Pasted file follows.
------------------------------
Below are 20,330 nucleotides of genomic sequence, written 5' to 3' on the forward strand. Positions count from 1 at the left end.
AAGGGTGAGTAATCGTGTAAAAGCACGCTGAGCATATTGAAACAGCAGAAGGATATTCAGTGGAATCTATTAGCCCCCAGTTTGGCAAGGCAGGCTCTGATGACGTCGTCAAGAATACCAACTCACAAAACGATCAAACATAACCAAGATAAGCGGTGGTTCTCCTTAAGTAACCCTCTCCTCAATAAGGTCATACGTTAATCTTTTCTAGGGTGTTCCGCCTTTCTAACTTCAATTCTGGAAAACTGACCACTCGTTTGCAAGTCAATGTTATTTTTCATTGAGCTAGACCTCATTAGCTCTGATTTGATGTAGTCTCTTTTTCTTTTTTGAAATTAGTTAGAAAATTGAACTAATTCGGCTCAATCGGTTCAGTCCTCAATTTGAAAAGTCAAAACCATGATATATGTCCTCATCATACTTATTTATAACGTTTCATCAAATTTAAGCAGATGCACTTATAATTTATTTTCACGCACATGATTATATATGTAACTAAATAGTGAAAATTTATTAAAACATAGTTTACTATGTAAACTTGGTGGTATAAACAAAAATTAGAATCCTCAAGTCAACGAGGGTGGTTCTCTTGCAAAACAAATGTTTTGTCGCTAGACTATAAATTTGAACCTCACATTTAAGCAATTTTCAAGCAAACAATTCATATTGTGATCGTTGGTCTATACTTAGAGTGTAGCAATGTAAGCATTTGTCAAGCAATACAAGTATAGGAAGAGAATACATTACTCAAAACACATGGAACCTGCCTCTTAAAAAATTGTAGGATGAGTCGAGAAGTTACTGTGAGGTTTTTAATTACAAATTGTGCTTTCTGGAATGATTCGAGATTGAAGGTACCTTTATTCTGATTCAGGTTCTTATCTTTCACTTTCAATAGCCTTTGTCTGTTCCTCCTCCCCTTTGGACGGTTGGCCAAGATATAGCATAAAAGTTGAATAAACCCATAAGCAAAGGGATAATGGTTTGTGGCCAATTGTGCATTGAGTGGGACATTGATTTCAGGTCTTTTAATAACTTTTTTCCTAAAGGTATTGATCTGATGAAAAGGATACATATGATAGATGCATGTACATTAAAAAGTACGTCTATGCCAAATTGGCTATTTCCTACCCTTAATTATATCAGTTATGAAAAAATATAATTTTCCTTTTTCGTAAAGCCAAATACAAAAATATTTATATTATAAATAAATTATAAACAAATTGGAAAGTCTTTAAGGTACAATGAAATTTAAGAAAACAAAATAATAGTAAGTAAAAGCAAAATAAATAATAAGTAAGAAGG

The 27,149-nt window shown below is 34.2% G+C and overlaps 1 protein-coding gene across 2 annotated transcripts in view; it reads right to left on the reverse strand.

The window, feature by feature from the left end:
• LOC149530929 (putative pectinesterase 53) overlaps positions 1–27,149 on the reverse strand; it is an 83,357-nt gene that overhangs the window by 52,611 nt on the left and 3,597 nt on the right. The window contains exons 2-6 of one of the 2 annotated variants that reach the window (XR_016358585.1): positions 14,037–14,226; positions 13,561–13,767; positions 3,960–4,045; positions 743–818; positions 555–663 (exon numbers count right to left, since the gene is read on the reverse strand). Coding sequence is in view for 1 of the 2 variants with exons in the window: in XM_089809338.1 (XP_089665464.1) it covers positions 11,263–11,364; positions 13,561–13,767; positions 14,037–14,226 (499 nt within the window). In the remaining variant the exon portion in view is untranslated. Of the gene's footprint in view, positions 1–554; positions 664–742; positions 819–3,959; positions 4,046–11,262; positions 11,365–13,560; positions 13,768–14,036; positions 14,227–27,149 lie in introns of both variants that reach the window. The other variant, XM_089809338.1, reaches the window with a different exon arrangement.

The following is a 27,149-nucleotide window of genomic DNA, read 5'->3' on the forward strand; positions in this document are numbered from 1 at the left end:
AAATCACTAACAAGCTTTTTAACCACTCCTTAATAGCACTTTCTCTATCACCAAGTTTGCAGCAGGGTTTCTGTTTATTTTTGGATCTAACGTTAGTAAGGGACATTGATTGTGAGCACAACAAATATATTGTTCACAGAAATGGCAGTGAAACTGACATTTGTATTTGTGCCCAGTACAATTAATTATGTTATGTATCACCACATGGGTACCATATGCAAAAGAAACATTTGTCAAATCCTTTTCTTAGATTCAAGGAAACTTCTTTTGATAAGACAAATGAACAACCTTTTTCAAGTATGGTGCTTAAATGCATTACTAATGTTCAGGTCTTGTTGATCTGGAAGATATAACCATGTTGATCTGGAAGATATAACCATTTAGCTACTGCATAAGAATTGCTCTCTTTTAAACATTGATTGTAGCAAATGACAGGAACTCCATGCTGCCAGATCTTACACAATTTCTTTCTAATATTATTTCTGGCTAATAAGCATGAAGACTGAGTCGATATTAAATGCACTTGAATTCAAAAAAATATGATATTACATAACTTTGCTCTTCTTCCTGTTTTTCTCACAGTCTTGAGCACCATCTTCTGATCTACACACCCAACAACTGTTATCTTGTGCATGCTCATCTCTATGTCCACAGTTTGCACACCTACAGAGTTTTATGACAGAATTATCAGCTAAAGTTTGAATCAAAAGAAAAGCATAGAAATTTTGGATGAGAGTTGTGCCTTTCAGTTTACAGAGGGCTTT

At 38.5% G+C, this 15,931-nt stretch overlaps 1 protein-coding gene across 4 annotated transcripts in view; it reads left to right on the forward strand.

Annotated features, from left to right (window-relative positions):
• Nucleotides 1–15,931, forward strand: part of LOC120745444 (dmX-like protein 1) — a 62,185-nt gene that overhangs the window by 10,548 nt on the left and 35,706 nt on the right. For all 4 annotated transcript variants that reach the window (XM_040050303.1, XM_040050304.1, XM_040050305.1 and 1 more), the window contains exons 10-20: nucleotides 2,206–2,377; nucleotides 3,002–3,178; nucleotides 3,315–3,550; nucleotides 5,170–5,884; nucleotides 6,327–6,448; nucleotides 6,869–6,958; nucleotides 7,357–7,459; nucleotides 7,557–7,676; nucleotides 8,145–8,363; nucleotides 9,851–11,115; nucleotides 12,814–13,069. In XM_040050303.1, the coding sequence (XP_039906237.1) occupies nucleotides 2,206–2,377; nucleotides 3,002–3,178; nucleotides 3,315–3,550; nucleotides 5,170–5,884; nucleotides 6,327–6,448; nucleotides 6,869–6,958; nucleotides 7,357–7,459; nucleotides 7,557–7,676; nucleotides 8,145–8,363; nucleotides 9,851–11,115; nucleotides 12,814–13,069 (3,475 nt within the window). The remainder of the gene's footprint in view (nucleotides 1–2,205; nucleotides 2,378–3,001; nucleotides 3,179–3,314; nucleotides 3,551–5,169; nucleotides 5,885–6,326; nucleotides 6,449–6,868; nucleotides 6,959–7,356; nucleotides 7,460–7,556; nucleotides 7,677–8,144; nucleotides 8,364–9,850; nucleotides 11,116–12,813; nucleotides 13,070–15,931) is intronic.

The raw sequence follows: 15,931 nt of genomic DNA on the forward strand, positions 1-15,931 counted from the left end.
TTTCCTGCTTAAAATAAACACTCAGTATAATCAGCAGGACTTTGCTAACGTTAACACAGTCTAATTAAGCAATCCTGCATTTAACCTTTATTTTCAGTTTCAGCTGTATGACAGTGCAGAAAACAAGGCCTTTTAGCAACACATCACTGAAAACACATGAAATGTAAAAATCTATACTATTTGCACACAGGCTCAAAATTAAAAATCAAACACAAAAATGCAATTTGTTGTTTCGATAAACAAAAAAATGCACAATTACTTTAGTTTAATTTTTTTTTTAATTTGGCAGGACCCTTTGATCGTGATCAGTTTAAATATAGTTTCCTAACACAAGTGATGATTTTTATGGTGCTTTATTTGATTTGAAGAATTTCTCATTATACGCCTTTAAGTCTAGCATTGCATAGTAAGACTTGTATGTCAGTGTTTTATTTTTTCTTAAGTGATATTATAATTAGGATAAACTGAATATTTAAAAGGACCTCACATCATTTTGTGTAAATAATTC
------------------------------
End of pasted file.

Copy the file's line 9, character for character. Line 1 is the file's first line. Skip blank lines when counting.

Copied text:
Annotated features, from left to right (window-relative positions):